A CDC review of what works makes it clear that mask use, physical distancing, avoiding crowds and washing hands all could help control the spread of the virus — and would allow kids to go back to school and businesses to reopen.
“Consistent and correct use of face masks is a public health strategy critical to reducing respiratory transmission of SARS-CoV-2, particularly in light of estimates that approximately one half of new infections are transmitted by persons who have no symptoms,” the CDC summary of guidance reads.
The CDC has gradually been strengthening its recommendations on mask use. “Compelling evidence now supports the benefits of cloth face masks for both source control (to protect others) and, to a lesser extent, protection of the wearer,” the CDC’s Margaret Honein, Dr. Henry Walke and colleagues wrote.
Masks work so well that certain communities should consider giving them out, the CDC team said.
“A community-level plan for distribution of face masks to specific populations, such as those who might experience barriers to access, should be developed,” the CDC team wrote in the agency’s weekly report.
“Because the highest risk for transmission has been documented among household contacts of Covid-19 patients, keeping the household safe requires physical distancing, using the other public health strategies summarized here, and, in particular, consistent and correct use of face masks (outside the household and in some circumstances within the household) to prevent introduction and transmission of SARS-CoV-2,” they added.
“To preserve the supply of N95 respirators for health care workers and other medical first responders, CDC recommends nonvalved, multilayer cloth masks or nonmedical disposable masks for community use,” the team added.
“Within households, face masks should be used when a member of the household is infected or has had recent potential Covid-19 exposure.”
Physical distancing is also important.
“Although the impact of physical distancing is difficult to disaggregate from other interventions, one study estimated that physical distancing decreased the average number of daily contacts by as much as 74%,” they added. Consistent physical distancing could stop the spread, the CDC said.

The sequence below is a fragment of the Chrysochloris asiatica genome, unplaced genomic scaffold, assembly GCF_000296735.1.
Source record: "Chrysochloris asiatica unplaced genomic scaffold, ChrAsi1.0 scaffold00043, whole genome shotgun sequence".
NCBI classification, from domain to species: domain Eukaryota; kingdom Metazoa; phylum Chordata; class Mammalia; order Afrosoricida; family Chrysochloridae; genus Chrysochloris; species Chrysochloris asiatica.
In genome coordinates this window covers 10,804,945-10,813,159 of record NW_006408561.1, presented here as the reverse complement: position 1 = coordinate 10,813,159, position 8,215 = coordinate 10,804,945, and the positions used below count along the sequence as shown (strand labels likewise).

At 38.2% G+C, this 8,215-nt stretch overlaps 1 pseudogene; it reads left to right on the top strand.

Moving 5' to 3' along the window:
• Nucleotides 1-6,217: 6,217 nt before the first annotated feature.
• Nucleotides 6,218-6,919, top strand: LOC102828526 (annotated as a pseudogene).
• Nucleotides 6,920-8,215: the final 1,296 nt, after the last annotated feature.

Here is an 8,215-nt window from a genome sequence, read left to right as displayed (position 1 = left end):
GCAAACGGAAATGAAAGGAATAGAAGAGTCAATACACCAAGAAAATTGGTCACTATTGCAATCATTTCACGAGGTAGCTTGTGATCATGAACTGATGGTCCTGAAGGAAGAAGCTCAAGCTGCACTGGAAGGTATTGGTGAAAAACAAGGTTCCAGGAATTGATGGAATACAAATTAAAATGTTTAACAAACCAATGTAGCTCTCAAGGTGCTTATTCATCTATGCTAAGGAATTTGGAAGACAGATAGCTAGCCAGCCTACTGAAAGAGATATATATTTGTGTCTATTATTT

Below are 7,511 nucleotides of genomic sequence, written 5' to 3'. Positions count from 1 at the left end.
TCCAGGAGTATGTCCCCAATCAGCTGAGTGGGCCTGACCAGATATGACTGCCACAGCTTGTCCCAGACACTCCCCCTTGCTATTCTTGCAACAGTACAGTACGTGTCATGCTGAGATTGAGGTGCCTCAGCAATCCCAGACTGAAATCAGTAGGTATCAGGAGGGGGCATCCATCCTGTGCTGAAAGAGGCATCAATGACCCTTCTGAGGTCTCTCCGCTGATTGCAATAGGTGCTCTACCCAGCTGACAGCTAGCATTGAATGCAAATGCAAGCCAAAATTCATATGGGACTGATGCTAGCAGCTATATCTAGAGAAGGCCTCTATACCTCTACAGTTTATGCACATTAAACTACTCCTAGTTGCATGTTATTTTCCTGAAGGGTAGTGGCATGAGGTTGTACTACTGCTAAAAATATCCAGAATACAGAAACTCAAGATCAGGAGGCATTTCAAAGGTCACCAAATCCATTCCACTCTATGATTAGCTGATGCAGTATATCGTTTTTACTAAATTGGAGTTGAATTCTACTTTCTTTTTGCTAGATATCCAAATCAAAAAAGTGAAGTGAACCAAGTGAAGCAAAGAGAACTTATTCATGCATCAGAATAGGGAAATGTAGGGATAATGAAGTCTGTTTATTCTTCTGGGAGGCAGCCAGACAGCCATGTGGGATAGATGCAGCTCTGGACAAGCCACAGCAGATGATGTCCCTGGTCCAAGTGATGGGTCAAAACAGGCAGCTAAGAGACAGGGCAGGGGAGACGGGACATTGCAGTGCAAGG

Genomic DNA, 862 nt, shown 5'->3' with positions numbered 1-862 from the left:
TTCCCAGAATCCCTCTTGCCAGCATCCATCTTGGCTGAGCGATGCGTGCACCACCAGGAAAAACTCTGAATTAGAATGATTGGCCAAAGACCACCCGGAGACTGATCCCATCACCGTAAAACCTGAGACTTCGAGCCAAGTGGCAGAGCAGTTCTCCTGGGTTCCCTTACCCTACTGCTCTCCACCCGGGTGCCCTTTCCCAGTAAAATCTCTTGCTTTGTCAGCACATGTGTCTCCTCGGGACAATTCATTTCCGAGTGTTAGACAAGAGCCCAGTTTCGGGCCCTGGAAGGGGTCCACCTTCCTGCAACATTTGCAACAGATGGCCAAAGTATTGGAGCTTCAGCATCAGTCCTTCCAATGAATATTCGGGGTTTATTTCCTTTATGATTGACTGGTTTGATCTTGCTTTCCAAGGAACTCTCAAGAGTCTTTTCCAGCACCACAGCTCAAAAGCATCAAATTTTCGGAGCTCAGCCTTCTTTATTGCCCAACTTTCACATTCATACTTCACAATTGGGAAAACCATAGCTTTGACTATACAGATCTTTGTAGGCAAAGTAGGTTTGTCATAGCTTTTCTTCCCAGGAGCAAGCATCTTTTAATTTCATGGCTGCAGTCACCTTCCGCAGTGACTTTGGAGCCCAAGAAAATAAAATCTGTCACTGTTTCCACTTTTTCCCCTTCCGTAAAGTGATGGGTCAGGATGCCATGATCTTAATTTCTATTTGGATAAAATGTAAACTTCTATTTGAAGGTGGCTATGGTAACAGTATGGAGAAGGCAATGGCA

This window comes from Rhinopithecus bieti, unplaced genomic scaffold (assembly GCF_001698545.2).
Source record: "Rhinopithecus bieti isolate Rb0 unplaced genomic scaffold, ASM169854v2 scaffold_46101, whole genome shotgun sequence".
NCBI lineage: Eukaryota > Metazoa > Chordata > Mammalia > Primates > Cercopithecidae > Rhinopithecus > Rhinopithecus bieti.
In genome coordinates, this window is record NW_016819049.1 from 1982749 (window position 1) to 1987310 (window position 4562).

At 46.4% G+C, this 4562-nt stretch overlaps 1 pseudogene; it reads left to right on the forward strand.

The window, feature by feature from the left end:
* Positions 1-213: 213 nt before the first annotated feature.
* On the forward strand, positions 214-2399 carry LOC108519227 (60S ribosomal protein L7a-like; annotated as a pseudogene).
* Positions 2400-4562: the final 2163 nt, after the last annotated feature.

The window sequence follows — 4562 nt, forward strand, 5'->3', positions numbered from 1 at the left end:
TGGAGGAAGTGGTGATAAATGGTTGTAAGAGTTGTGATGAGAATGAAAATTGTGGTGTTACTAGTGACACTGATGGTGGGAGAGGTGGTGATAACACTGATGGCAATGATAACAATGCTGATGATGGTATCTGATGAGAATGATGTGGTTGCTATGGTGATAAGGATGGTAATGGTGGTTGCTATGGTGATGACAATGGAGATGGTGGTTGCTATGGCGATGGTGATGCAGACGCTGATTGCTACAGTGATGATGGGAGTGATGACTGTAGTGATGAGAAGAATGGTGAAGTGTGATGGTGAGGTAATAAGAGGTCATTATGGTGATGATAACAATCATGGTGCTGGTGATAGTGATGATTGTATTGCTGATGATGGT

Restaurants and crowded events are especially risky, the CDC team noted.
“Exposures at nonessential indoor settings and crowded outdoor settings pose a preventable risk to all participants,” they wrote.
“Indoor venues, where distancing is not maintained and consistent use of face masks is not possible (e.g., restaurant dining), have been identified as particularly high-risk scenarios. Crowded events in outdoor settings have also been linked to spread of SARS-CoV-2, although it can be difficult to isolate the impact of crowded outdoor events from related indoor social interactions.”
Since 40% or more of all people with coronavirus infections don’t have symptoms, symptom screening — like temperature checks — don’t do much good, the team noted.
Plus, testing is not always foolproof because of the possibility of false negatives. So people need to do everything: wear masks, stay apart, ventilate indoor spaces as much as possible and wash hands frequently.
Testing is, however, important. That’s especially true for people who interact a lot with others and are at higher risk, the CDC team said. That includes people who work in dense settings or college students.
Nursing home staff, for instance, should be frequently tested both for their own sakes and so they don’t spread virus to others.
And people need to get the results back quickly so they can isolate if they are infected — and warn their contacts so they don’t spread the virus without knowing it.
“These actions will provide a bridge to a future with wide availability and high community coverage of effective vaccines, when safe return to more everyday activities in a range of settings will be possible,” the CDC team wrote.